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Cape Art Classes

Cotuit Center for the Arts

Their tagline is “Do it at Cotuit,” and at Cotuit Center for the Arts, that “it” is just about anything you could imagine. After initially opening in 1993 with a heavy focus on live theater, the center has morphed and grown into a lively campus of rich interdisciplinary activity. Christine Ernst, the director of education, says that she finds herself in the midst of her dream job. “Don’t get me wrong,” she explains, “I work hard. But this has been one of the most exciting times I could ever imagine. We have so much going on. Basically if someone can dream of a class, a workshop or a course on any topic, we will find a way to present it.”

In fact, Ernst adds barely any exaggeration to her claim. With nearly 250 courses over the year—ranging from photography to songwriting to live model painting to ukulele, and almost everything in between—Cotuit’s syllabus spans the creative imagination. And the robust curriculum shows no signs of slowing down. In 2017, the center acquired an abutting 1.5 acres of property, which will be transformed into a ceramics studio, and there are plans for further expansion—including an “education village”—on the 7.5-acre campus. “It’s very exciting to see how it is growing,” Ernst says. “It has been sort of a persistent growing dream for us. Each little acquisition has grown the dream a little bit more. Ultimately our goal is that it will be community transforming.”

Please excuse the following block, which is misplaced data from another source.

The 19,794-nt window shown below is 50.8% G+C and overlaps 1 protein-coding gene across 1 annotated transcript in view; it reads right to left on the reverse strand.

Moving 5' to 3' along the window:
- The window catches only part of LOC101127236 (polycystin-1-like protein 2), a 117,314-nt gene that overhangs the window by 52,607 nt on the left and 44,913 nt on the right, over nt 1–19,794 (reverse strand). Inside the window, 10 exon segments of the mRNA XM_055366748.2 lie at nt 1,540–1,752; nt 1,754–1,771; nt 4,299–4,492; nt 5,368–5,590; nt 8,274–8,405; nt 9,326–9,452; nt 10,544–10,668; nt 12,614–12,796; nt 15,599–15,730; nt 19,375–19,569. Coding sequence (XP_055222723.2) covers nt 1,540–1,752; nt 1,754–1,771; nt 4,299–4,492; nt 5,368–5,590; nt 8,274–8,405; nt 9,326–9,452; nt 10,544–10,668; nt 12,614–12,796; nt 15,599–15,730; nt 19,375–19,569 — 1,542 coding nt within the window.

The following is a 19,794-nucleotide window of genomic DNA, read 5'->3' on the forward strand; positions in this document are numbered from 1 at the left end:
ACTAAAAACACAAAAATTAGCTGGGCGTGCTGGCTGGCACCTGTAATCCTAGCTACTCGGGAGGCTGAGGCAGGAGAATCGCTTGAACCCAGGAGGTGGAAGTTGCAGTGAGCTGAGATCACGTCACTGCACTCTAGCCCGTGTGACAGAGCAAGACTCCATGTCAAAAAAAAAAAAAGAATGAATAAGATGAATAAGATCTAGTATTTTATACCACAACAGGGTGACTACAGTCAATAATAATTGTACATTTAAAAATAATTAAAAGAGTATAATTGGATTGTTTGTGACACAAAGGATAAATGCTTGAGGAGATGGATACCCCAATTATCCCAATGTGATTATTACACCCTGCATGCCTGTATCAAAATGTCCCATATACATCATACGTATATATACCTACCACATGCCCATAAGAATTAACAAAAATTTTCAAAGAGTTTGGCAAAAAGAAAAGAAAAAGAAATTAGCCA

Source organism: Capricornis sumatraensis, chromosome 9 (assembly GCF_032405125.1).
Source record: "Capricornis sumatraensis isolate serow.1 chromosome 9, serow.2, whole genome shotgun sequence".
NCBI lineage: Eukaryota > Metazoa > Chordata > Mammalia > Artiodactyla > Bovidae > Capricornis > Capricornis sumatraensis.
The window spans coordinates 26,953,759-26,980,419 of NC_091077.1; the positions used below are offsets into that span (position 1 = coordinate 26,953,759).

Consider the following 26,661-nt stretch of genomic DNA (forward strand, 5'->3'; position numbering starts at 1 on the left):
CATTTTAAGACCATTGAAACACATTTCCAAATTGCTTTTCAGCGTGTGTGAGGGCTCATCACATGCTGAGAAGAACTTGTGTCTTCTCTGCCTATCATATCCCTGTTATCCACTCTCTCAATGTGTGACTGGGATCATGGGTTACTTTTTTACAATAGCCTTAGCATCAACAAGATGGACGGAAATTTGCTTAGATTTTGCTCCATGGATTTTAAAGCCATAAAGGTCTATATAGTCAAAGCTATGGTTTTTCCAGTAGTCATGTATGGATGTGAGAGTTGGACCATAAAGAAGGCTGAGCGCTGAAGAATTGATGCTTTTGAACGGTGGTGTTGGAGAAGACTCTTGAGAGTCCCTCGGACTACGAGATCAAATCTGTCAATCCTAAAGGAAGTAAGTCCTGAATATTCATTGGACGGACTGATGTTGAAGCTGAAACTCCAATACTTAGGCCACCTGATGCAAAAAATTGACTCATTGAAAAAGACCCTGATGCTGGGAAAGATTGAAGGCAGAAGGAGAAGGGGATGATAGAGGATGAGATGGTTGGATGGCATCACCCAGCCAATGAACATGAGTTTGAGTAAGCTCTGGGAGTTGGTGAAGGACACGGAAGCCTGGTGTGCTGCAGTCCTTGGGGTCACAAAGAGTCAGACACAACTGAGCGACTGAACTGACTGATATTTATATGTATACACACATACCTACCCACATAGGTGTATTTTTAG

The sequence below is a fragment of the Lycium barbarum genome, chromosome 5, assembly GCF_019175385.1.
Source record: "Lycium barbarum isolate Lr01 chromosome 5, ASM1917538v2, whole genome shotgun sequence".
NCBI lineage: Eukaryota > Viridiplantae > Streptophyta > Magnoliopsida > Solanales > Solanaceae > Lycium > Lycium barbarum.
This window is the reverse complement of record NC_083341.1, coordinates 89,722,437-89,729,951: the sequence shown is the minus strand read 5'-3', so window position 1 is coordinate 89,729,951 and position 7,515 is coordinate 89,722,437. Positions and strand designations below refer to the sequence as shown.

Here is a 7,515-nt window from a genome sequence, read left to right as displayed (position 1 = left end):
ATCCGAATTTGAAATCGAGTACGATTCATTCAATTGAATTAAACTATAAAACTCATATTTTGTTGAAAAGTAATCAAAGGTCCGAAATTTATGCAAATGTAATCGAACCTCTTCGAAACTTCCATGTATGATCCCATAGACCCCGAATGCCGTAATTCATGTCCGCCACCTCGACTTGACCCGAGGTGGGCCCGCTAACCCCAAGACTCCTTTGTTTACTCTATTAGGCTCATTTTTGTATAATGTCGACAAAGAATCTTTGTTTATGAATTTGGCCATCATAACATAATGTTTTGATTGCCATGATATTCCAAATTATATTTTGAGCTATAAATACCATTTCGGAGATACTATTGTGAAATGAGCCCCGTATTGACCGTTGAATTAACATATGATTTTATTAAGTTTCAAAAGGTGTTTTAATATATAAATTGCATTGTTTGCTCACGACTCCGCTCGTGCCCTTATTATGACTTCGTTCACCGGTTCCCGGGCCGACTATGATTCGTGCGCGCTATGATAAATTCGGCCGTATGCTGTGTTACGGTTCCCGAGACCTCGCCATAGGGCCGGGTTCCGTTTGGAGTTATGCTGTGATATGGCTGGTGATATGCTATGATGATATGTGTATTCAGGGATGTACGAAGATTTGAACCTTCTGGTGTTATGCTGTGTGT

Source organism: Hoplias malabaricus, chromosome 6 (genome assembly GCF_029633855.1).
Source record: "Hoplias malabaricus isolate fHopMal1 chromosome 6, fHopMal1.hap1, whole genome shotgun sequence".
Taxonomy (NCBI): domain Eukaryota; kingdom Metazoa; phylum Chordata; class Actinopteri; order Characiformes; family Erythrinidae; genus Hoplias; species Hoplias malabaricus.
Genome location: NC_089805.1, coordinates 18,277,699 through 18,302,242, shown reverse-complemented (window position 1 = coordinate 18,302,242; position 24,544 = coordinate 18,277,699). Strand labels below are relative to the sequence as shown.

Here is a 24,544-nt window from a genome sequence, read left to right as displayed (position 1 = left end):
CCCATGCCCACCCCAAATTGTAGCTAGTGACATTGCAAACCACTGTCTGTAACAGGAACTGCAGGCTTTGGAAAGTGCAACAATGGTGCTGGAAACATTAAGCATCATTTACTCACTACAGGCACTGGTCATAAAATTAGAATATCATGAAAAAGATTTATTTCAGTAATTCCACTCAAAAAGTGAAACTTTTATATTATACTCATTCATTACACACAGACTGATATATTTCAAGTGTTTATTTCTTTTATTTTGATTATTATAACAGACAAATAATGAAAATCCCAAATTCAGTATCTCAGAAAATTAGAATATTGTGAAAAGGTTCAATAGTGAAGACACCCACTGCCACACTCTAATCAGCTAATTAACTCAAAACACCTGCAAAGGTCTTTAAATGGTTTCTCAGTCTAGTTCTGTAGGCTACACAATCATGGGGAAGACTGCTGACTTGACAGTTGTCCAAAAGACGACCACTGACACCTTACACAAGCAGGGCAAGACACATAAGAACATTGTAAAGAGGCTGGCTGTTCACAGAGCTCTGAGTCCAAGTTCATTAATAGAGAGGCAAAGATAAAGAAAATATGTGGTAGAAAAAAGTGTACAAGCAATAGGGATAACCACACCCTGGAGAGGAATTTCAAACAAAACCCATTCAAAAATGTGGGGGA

Ernst continues: “We’re lucky that we have a super strong ukulele program, a super strong tap dancing program, as well as strong painting and drawing offerings. And around that I’ve started to pack new offerings, like bonsai, stained glass and furniture painting. If someone had told me last year I would be selling out stained glass I wouldn’t have believed it. It has been neat to see what sticks.”

The diversity of the programs can be credited to both instructors and students of the local  community. Ernst confirms the prevailing belief that people take classes where they live. So as a result, she says she welcomes ideas from the local resource of students and practicing artists. “If you are passionate about something and you want to share that with our students, send me a course description,” she says. “I’m not as interested in your CV as whether you are passionate and you can create a fun learning environment.”

Ernst is also extremely proud of the center’s mission that states they are “a welcoming hub,” and the commitment to that mandate to provide access for those who can’t otherwise afford the curriculum. She explains, “We have a scholarship program that I think sums up what Cotuit is all about—we never want to turn a student away. Sharing the arts with all those who have an interest and a desire is our goal.”

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